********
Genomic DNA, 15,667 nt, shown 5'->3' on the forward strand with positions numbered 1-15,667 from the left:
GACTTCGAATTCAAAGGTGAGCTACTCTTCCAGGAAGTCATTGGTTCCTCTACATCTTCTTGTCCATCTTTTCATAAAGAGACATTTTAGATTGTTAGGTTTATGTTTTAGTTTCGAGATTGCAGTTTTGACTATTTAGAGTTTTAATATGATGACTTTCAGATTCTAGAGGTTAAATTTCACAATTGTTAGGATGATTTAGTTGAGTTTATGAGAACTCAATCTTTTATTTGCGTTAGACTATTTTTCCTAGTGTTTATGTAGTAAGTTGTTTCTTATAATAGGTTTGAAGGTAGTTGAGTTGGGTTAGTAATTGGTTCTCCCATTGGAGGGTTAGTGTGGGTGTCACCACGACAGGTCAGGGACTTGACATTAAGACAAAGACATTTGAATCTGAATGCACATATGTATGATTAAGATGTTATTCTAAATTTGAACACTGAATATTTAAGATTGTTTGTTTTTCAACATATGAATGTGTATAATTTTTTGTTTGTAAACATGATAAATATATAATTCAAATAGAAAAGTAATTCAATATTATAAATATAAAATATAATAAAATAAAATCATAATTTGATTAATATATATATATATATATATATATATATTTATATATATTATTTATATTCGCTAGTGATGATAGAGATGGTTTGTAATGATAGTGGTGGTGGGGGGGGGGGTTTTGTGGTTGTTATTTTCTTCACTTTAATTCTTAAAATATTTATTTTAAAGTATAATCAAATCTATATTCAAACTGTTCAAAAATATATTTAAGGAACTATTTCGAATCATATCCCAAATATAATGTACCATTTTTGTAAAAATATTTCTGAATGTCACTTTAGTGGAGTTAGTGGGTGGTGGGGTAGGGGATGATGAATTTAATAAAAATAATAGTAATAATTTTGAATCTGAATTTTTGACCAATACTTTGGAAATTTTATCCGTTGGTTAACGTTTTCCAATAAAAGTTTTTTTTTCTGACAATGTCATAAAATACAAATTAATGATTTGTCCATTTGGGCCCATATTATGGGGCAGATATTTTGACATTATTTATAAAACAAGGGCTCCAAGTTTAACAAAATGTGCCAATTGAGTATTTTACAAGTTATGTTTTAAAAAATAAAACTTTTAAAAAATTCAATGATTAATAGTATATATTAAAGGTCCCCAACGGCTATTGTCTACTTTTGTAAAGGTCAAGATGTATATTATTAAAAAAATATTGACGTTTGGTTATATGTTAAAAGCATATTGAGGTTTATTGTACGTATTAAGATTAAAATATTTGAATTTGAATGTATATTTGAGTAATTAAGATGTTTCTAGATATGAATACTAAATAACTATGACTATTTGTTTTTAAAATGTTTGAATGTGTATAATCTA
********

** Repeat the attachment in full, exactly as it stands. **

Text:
Genomic DNA, 15,667 nt, shown 5'->3' on the forward strand with positions numbered 1-15,667 from the left:
GACTTCGAATTCAAAGGTGAGCTACTCTTCCAGGAAGTCATTGGTTCCTCTACATCTTCTTGTCCATCTTTTCATAAAGAGACATTTTAGATTGTTAGGTTTATGTTTTAGTTTCGAGATTGCAGTTTTGACTATTTAGAGTTTTAATATGATGACTTTCAGATTCTAGAGGTTAAATTTCACAATTGTTAGGATGATTTAGTTGAGTTTATGAGAACTCAATCTTTTATTTGCGTTAGACTATTTTTCCTAGTGTTTATGTAGTAAGTTGTTTCTTATAATAGGTTTGAAGGTAGTTGAGTTGGGTTAGTAATTGGTTCTCCCATTGGAGGGTTAGTGTGGGTGTCACCACGACAGGTCAGGGACTTGACATTAAGACAAAGACATTTGAATCTGAATGCACATATGTATGATTAAGATGTTATTCTAAATTTGAACACTGAATATTTAAGATTGTTTGTTTTTCAACATATGAATGTGTATAATTTTTTGTTTGTAAACATGATAAATATATAATTCAAATAGAAAAGTAATTCAATATTATAAATATAAAATATAATAAAATAAAATCATAATTTGATTAATATATATATATATATATATATATATATTTATATATATTATTTATATTCGCTAGTGATGATAGAGATGGTTTGTAATGATAGTGGTGGTGGGGGGGGGGGTTTTGTGGTTGTTATTTTCTTCACTTTAATTCTTAAAATATTTATTTTAAAGTATAATCAAATCTATATTCAAACTGTTCAAAAATATATTTAAGGAACTATTTCGAATCATATCCCAAATATAATGTACCATTTTTGTAAAAATATTTCTGAATGTCACTTTAGTGGAGTTAGTGGGTGGTGGGGTAGGGGATGATGAATTTAATAAAAATAATAGTAATAATTTTGAATCTGAATTTTTGACCAATACTTTGGAAATTTTATCCGTTGGTTAACGTTTTCCAATAAAAGTTTTTTTTTCTGACAATGTCATAAAATACAAATTAATGATTTGTCCATTTGGGCCCATATTATGGGGCAGATATTTTGACATTATTTATAAAACAAGGGCTCCAAGTTTAACAAAATGTGCCAATTGAGTATTTTACAAGTTATGTTTTAAAAAATAAAACTTTTAAAAAATTCAATGATTAATAGTATATATTAAAGGTCCCCAACGGCTATTGTCTACTTTTGTAAAGGTCAAGATGTATATTATTAAAAAAATATTGACGTTTGGTTATATGTTAAAAGCATATTGAGGTTTATTGTACGTATTAAGATTAAAATATTTGAATTTGAATGTATATTTGAGTAATTAAGATGTTTCTAGATATGAATACTAAATAACTATGACTATTTGTTTTTAAAATGTTTGAATGTGTATAATCTA